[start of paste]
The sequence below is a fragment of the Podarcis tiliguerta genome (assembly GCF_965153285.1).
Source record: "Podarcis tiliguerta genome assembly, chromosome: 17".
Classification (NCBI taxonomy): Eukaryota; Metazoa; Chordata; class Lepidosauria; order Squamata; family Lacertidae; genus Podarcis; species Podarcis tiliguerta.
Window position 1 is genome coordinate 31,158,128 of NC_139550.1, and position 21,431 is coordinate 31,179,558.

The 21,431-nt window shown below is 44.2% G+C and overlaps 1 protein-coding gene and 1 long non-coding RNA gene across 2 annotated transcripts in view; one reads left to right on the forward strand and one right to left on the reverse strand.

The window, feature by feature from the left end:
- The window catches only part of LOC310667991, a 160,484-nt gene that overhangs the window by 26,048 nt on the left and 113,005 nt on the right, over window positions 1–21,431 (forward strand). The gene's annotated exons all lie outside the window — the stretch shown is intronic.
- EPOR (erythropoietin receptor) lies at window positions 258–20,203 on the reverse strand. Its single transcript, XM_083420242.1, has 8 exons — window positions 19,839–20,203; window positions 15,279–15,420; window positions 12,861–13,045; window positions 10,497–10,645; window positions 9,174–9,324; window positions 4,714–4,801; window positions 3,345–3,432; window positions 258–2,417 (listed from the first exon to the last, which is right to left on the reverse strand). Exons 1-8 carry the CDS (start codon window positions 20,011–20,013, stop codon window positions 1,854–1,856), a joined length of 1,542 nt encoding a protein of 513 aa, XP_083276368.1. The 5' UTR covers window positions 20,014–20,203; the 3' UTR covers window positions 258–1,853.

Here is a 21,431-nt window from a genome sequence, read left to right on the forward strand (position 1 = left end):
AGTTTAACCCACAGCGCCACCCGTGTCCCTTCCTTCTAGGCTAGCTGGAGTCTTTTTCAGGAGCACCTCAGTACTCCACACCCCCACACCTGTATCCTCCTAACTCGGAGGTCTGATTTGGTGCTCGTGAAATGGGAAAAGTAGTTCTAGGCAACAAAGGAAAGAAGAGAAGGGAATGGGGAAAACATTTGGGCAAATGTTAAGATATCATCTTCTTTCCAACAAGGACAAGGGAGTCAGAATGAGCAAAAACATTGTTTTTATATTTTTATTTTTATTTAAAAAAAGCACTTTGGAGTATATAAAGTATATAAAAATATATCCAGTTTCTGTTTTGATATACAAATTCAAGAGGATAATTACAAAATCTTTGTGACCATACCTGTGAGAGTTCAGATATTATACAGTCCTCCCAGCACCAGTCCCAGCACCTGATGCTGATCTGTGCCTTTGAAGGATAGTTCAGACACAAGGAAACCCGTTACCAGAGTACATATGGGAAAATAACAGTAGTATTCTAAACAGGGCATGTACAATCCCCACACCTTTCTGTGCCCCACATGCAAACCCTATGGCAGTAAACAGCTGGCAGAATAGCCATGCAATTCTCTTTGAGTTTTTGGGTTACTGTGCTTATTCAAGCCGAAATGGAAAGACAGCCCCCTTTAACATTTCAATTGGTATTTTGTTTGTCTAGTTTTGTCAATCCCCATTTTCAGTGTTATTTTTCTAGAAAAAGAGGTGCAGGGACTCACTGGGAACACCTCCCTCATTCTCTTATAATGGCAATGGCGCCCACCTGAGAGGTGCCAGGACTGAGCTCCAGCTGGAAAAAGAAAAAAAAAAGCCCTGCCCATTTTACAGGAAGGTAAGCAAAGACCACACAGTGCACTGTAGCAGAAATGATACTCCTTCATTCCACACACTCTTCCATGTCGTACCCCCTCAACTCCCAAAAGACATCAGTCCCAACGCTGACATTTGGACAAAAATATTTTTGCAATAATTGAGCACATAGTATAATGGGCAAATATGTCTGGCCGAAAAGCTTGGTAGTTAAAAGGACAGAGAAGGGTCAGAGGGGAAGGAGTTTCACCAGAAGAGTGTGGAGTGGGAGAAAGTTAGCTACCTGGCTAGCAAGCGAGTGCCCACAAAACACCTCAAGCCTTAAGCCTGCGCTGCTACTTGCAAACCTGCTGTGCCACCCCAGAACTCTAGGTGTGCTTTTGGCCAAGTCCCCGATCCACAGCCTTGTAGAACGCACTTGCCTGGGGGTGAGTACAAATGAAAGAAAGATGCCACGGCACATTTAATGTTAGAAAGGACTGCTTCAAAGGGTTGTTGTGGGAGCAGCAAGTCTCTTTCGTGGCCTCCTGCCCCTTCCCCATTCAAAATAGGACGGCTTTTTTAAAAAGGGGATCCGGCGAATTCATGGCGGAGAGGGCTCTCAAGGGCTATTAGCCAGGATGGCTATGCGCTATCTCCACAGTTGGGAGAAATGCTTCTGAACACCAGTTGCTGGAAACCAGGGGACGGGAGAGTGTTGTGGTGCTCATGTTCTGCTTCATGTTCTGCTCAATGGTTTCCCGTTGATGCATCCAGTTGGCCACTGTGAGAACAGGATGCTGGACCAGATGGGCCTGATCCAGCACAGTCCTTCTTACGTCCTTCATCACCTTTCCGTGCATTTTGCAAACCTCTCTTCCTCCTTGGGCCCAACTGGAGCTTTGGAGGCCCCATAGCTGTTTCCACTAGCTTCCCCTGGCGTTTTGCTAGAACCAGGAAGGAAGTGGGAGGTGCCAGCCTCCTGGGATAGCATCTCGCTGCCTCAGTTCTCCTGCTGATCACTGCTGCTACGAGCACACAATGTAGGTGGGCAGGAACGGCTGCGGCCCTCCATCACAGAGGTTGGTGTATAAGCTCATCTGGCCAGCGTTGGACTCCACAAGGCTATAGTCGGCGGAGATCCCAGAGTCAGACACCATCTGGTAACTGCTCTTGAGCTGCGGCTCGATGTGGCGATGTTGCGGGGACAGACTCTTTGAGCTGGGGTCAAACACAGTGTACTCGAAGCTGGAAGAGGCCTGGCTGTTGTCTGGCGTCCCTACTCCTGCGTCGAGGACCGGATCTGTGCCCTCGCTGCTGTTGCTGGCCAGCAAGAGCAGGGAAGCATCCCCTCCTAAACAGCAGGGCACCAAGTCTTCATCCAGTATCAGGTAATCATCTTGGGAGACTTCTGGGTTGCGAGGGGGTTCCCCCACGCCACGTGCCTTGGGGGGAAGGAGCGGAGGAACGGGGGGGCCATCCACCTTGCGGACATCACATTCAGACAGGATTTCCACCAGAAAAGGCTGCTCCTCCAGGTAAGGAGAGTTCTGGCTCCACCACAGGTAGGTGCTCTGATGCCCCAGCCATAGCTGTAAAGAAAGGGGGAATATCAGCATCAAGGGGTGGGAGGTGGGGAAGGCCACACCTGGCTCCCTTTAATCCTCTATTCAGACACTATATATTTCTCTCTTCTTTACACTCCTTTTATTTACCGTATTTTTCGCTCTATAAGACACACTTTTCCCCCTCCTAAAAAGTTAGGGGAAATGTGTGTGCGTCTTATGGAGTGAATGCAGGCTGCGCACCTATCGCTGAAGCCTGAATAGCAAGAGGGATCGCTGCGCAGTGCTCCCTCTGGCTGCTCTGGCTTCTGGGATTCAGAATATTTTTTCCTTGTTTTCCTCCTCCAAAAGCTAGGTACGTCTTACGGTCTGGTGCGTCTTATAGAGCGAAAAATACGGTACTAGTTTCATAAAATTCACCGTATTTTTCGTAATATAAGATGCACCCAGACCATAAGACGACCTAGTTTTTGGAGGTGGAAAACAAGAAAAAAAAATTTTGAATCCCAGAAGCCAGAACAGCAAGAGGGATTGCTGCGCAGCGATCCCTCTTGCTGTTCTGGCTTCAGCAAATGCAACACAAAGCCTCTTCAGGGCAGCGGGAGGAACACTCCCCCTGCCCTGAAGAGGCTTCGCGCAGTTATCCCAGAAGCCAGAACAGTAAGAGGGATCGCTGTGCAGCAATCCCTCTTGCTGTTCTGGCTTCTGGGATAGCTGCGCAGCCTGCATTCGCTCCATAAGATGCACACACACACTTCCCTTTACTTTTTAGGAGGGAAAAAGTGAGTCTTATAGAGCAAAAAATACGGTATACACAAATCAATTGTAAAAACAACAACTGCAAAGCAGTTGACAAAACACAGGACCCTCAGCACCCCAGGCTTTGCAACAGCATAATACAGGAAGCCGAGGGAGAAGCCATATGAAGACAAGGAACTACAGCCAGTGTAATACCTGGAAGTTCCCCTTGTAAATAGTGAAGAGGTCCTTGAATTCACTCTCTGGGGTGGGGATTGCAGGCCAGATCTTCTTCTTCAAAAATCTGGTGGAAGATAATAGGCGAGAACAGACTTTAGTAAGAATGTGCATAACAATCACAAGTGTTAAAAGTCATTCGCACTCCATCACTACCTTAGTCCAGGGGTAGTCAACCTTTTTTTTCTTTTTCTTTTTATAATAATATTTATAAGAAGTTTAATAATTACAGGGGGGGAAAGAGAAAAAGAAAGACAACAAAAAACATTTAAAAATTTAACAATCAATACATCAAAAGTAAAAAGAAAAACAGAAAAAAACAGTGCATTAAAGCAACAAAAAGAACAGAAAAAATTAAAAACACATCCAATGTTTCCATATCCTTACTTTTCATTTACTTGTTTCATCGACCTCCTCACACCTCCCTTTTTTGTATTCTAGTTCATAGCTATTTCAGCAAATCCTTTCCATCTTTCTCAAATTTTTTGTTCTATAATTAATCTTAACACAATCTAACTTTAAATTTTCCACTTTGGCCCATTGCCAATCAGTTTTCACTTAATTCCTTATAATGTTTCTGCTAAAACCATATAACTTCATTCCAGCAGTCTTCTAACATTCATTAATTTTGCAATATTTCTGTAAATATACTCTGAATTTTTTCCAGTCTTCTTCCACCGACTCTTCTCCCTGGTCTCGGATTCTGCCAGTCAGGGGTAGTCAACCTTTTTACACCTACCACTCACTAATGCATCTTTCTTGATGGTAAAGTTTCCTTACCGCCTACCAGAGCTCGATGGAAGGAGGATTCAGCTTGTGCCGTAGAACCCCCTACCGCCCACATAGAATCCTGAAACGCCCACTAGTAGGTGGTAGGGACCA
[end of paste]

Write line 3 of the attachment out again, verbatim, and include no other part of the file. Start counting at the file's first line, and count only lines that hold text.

Classification (NCBI taxonomy): Eukaryota; Metazoa; Chordata; class Lepidosauria; order Squamata; family Lacertidae; genus Podarcis; species Podarcis tiliguerta.